Genocide is as old as human society. It is older than the bible, each testament rife with mass vengeance, human and divine. But few centuries have been shaped as profoundly by genocide and its consequences as the twentieth.
Therefore it is no accident that the word itself, genocide, was coined in the middle of the twentieth century – in 1943, 75 years ago this month. For over forty years, I have travelled Europe and the Middle East, meeting witnesses, survivors and perpetrators of 20th century genocides and mass killings. Now these pages, launched in the winter of 2018, will grow as a record of some of these meetings and encounters.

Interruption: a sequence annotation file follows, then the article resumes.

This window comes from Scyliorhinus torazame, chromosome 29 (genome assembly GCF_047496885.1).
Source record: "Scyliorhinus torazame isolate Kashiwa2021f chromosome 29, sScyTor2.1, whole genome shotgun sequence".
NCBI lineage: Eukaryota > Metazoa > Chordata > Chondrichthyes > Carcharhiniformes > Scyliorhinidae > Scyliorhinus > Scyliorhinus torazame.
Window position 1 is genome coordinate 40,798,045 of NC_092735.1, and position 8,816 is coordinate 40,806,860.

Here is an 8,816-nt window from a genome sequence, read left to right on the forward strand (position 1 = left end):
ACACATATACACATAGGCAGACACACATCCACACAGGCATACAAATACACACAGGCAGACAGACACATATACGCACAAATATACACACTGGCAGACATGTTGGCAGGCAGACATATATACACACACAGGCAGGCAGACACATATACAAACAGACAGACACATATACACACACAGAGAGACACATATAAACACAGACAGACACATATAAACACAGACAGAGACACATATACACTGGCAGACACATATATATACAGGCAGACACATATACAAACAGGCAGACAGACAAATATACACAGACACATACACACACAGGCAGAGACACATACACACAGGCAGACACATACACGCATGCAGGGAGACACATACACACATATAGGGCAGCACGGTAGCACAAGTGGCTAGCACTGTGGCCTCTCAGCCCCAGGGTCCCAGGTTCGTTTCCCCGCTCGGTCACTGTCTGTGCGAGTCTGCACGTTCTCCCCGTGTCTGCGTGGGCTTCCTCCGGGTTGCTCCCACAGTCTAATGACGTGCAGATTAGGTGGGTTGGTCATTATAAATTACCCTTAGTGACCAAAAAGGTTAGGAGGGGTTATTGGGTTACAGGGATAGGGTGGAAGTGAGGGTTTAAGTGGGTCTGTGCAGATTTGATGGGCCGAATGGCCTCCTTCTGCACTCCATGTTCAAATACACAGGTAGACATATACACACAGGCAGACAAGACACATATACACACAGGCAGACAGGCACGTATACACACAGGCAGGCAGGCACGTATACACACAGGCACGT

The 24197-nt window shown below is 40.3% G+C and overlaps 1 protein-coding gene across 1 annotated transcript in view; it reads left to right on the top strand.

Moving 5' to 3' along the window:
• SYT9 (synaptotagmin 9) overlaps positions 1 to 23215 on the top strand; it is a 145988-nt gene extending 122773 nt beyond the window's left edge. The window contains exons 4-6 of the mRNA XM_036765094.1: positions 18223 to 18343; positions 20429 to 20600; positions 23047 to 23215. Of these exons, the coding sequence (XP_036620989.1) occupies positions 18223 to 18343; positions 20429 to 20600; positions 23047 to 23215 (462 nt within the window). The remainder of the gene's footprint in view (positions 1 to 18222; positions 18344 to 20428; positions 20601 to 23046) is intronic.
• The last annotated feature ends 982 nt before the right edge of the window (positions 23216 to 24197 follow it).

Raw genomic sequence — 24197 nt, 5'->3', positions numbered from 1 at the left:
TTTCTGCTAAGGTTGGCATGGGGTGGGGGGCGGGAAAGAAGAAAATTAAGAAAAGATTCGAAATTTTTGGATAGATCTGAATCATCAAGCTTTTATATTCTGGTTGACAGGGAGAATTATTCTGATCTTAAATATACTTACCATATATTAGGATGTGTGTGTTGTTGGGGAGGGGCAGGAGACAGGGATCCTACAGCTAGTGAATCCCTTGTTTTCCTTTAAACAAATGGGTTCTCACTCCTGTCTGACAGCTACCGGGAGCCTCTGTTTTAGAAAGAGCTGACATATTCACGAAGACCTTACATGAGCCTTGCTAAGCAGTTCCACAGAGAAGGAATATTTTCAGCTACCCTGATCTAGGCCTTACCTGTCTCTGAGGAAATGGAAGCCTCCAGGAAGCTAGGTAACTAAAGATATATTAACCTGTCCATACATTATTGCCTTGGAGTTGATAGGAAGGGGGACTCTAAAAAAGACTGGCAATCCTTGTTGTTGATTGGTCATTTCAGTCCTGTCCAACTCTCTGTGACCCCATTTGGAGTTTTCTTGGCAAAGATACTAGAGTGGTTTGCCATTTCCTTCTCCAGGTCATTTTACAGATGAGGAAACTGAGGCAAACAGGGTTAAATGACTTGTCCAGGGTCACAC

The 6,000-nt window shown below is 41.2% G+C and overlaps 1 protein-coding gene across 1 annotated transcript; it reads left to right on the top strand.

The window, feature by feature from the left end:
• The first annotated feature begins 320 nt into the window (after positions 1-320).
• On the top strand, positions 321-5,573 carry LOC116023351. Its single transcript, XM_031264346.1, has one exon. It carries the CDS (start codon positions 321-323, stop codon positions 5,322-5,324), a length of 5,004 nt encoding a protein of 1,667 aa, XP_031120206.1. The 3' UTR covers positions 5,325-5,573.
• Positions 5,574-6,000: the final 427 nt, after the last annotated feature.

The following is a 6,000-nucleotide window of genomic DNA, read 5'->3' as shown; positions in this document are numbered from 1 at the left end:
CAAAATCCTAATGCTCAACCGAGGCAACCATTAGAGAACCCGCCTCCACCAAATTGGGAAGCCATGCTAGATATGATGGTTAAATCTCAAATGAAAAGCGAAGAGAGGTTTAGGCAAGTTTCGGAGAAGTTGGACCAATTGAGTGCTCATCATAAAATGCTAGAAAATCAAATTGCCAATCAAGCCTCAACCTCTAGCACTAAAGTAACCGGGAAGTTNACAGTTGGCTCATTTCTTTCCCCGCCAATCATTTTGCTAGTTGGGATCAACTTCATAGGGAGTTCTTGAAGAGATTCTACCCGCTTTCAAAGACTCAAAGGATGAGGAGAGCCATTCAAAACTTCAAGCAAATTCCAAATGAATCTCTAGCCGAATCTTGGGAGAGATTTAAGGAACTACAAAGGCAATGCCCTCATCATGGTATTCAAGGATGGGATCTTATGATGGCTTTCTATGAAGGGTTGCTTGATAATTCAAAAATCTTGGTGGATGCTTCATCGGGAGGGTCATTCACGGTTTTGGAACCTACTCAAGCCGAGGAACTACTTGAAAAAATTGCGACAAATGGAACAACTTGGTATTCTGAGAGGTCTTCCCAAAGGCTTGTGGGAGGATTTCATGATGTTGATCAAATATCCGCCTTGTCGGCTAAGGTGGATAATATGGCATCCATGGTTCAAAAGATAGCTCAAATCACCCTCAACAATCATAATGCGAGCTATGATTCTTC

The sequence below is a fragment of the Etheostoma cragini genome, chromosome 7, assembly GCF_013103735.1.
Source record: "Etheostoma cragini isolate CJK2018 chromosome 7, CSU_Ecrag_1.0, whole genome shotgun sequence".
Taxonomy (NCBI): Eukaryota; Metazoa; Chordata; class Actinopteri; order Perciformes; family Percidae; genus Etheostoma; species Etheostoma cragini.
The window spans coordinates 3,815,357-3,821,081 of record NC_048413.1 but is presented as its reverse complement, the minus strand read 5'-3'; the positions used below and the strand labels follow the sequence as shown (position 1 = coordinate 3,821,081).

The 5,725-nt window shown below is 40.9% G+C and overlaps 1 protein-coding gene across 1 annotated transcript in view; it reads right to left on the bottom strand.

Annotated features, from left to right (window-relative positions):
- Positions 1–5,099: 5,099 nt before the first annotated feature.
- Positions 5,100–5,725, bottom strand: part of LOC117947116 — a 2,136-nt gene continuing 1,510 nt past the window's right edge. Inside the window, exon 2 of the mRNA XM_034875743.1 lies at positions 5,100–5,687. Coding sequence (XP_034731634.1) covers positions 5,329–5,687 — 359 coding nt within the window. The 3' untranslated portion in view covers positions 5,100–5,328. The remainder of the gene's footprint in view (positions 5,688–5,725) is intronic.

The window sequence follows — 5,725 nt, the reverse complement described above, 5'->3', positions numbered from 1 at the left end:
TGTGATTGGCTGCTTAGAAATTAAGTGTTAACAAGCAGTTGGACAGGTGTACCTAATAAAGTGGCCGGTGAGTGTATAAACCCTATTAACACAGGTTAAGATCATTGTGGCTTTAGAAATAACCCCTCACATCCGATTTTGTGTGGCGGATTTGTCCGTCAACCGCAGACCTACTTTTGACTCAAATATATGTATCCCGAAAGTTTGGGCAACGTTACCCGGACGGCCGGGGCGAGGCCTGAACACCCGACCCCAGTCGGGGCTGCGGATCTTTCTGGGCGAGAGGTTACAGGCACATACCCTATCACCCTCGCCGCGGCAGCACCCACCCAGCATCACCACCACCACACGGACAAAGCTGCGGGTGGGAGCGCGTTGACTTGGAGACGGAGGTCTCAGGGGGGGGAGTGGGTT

Testimony is at the heart of this work. Without evidence, denial thrives. Denial is the great companion of genocide, and the greatest deniers are governments, who are also the greatest perpetrators of genocide.
But genocide aims to destroy its own evidence, as well as lives. So when no clear testimony is possible, we have to keep asking the questions. As long as we ask questions, there is a hope of finding answers.